We tried to warn miners against working with the California State Water Board. All the board members were appointed by former Governor Brown, and he made his position clear—that he would do whatever he could to block dredging in California. Brown stacked the Water Board with members of various environmental groups. (Governor Newsome has continued to utilize Water Board members who are members of various environmental activist groups.) Still, some mining organizations decided to withdraw their funding and support from the ongoing lawsuit and focus on working with the Water Board. Unfortunately, without the funds necessary to pay the legal bills, Public Lands for the People and the Western Mining Alliance could not continue the lawsuit and were forced to settle with the State of California.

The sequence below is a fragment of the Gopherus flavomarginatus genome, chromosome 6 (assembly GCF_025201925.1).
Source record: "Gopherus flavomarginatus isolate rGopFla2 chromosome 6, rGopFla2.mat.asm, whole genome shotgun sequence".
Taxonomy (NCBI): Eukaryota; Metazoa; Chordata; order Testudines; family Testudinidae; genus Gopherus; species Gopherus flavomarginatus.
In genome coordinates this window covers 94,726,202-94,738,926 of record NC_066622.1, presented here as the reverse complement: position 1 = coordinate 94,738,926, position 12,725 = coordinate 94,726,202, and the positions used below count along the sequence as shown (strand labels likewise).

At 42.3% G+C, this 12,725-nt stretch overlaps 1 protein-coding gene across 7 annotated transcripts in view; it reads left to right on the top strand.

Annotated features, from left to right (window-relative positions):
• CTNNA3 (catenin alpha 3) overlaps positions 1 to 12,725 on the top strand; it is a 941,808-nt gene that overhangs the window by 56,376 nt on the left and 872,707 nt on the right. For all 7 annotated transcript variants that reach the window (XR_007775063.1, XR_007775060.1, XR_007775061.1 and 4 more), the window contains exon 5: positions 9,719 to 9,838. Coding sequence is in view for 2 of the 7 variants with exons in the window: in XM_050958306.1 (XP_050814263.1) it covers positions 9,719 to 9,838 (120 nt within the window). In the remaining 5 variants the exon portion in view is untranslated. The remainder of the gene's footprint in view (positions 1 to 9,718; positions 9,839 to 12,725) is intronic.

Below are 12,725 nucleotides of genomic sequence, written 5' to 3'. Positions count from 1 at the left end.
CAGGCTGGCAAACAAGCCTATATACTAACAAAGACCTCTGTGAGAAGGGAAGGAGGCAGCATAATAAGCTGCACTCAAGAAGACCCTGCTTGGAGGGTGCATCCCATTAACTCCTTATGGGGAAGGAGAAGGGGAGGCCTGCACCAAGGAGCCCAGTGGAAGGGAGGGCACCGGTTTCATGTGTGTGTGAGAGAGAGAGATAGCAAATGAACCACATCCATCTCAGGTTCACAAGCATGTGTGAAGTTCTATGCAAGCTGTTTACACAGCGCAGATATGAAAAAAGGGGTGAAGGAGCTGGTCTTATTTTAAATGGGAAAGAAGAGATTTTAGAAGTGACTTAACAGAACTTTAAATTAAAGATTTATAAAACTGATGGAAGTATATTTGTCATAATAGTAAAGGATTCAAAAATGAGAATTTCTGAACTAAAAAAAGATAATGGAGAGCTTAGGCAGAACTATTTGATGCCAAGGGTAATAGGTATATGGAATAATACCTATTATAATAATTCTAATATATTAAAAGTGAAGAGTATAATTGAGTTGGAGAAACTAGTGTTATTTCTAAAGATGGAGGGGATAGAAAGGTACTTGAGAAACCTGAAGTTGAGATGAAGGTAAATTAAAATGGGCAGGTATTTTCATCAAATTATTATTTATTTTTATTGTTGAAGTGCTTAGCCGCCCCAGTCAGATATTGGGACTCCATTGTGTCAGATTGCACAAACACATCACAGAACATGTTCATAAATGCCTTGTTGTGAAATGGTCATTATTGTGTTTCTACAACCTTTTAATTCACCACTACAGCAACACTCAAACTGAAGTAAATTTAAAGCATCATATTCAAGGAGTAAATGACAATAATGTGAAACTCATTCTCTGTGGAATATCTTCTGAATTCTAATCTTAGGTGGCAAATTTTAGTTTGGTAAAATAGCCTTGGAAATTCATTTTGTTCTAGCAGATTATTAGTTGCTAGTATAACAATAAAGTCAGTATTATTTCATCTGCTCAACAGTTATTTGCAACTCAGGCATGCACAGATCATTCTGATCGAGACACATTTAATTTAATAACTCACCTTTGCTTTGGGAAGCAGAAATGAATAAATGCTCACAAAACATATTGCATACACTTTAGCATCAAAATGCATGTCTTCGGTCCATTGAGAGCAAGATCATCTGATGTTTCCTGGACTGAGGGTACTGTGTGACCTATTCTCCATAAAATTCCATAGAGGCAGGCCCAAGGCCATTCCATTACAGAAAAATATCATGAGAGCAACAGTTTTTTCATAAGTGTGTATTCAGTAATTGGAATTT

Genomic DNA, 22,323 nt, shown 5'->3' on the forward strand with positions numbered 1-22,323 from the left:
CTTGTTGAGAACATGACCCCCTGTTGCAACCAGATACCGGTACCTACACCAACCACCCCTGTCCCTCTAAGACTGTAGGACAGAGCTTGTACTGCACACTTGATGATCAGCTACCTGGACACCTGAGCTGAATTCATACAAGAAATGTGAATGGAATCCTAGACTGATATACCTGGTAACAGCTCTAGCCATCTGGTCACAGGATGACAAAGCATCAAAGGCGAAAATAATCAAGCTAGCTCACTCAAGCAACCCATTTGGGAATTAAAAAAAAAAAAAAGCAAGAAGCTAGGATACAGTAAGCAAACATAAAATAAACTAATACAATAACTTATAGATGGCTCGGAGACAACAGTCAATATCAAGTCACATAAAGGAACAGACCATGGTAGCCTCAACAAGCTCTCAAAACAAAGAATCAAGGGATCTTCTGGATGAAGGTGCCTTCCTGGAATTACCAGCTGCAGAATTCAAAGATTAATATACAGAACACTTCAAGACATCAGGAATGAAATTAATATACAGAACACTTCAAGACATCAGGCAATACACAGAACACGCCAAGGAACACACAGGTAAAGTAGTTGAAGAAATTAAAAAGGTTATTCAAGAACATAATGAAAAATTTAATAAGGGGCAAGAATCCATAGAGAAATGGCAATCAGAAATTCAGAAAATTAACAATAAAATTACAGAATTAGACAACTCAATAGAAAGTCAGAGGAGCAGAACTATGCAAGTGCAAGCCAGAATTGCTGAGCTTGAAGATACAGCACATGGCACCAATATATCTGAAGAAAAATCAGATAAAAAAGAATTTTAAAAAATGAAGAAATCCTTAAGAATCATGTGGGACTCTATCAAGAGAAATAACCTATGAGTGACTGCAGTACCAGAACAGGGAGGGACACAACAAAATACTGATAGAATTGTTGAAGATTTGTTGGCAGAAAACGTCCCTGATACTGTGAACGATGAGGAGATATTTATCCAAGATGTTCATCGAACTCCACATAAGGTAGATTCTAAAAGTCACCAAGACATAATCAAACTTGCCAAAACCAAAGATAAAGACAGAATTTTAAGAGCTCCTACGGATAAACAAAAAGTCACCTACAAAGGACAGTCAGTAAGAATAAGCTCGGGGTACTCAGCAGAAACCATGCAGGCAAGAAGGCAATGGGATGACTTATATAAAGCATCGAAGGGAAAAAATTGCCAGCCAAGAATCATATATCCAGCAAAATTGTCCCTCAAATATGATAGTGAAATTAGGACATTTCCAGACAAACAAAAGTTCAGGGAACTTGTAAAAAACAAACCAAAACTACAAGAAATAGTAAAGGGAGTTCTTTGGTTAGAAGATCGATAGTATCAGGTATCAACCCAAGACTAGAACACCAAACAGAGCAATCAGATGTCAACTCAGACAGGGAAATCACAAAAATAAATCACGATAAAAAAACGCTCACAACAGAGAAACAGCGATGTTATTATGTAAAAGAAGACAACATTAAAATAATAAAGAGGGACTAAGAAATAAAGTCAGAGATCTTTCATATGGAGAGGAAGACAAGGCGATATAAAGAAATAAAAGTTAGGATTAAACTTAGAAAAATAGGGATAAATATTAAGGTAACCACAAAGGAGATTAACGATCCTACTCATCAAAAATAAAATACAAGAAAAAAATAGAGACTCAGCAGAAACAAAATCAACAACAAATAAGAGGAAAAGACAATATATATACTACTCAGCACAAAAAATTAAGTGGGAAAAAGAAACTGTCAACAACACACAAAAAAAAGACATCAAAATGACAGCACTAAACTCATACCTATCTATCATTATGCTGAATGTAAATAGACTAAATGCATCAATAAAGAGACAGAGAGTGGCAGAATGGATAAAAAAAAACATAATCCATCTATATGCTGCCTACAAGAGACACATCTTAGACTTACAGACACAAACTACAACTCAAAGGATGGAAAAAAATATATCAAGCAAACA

There is a chance the California State Water Resources Control Board will have some type of dredging permit system ready in another year or two, but the restrictions, reporting requirements and fees will make dredging for gold in California impracticable and uneconomical. That is exactly what they are intent on doing to keep dredgers from working their federal mining claims. And when that permit becomes available, dredgers would have to (falsely) state they are discharging a pollutant just to obtain the permit!
Here Is How We Fix It
A two-pronged approach is necessary to restore suction dredging; federal preemption needs to be established as addressed above via petition; and clarification from the EPA is needed to establish that no Section 402 permit is necessary when there is no “addition” of a pollutant.
PLP worked with suction dredge miner Don Smith of Idaho.